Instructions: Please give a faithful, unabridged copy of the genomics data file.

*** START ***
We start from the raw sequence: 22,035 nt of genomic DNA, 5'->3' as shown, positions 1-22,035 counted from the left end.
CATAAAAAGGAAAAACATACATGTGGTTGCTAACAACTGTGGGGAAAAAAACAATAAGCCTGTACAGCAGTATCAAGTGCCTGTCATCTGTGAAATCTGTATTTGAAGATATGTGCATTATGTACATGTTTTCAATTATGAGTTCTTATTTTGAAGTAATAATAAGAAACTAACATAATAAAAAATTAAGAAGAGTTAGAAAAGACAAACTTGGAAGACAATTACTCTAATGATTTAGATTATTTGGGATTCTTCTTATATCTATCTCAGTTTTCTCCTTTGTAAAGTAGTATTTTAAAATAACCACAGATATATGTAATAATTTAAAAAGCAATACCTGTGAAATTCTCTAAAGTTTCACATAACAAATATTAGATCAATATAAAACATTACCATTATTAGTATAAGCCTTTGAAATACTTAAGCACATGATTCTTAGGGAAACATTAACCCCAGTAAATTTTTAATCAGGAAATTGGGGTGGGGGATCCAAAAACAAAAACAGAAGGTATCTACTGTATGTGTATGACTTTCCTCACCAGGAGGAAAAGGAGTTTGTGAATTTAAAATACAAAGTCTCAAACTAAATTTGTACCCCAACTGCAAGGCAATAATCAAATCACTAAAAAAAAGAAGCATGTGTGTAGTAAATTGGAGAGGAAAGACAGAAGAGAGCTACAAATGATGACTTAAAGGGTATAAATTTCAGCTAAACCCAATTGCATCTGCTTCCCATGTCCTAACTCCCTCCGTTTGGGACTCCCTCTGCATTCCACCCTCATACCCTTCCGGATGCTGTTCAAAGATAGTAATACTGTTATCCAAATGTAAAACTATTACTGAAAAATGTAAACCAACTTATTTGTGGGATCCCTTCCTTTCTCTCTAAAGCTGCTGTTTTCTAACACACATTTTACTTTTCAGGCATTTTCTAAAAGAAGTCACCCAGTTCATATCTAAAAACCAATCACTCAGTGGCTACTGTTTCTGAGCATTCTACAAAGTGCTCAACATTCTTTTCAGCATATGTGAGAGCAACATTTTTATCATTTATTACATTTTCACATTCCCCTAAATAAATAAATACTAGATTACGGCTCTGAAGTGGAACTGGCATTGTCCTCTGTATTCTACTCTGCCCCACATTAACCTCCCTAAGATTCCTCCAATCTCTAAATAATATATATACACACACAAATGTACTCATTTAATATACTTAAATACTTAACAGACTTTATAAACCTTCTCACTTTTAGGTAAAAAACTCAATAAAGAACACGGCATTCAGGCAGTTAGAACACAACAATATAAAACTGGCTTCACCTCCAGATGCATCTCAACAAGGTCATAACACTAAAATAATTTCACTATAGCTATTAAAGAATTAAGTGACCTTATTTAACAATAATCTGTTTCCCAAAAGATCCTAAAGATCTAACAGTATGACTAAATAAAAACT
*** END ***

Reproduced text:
We start from the raw sequence: 22,035 nt of genomic DNA, 5'->3' as shown, positions 1-22,035 counted from the left end.
CATAAAAAGGAAAAACATACATGTGGTTGCTAACAACTGTGGGGAAAAAAACAATAAGCCTGTACAGCAGTATCAAGTGCCTGTCATCTGTGAAATCTGTATTTGAAGATATGTGCATTATGTACATGTTTTCAATTATGAGTTCTTATTTTGAAGTAATAATAAGAAACTAACATAATAAAAAATTAAGAAGAGTTAGAAAAGACAAACTTGGAAGACAATTACTCTAATGATTTAGATTATTTGGGATTCTTCTTATATCTATCTCAGTTTTCTCCTTTGTAAAGTAGTATTTTAAAATAACCACAGATATATGTAATAATTTAAAAAGCAATACCTGTGAAATTCTCTAAAGTTTCACATAACAAATATTAGATCAATATAAAACATTACCATTATTAGTATAAGCCTTTGAAATACTTAAGCACATGATTCTTAGGGAAACATTAACCCCAGTAAATTTTTAATCAGGAAATTGGGGTGGGGGATCCAAAAACAAAAACAGAAGGTATCTACTGTATGTGTATGACTTTCCTCACCAGGAGGAAAAGGAGTTTGTGAATTTAAAATACAAAGTCTCAAACTAAATTTGTACCCCAACTGCAAGGCAATAATCAAATCACTAAAAAAAAGAAGCATGTGTGTAGTAAATTGGAGAGGAAAGACAGAAGAGAGCTACAAATGATGACTTAAAGGGTATAAATTTCAGCTAAACCCAATTGCATCTGCTTCCCATGTCCTAACTCCCTCCGTTTGGGACTCCCTCTGCATTCCACCCTCATACCCTTCCGGATGCTGTTCAAAGATAGTAATACTGTTATCCAAATGTAAAACTATTACTGAAAAATGTAAACCAACTTATTTGTGGGATCCCTTCCTTTCTCTCTAAAGCTGCTGTTTTCTAACACACATTTTACTTTTCAGGCATTTTCTAAAAGAAGTCACCCAGTTCATATCTAAAAACCAATCACTCAGTGGCTACTGTTTCTGAGCATTCTACAAAGTGCTCAACATTCTTTTCAGCATATGTGAGAGCAACATTTTTATCATTTATTACATTTTCACATTCCCCTAAATAAATAAATACTAGATTACGGCTCTGAAGTGGAACTGGCATTGTCCTCTGTATTCTACTCTGCCCCACATTAACCTCCCTAAGATTCCTCCAATCTCTAAATAATATATATACACACACAAATGTACTCATTTAATATACTTAAATACTTAACAGACTTTATAAACCTTCTCACTTTTAGGTAAAAAACTCAATAAAGAACACGGCATTCAGGCAGTTAGAACACAACAATATAAAACTGGCTTCACCTCCAGATGCATCTCAACAAGGTCATAACACTAAAATAATTTCACTATAGCTATTAAAGAATTAAGTGACCTTATTTAACAATAATCTGTTTCCCAAAAGATCCTAAAGATCTAACAGTATGACTAAATAAAAACT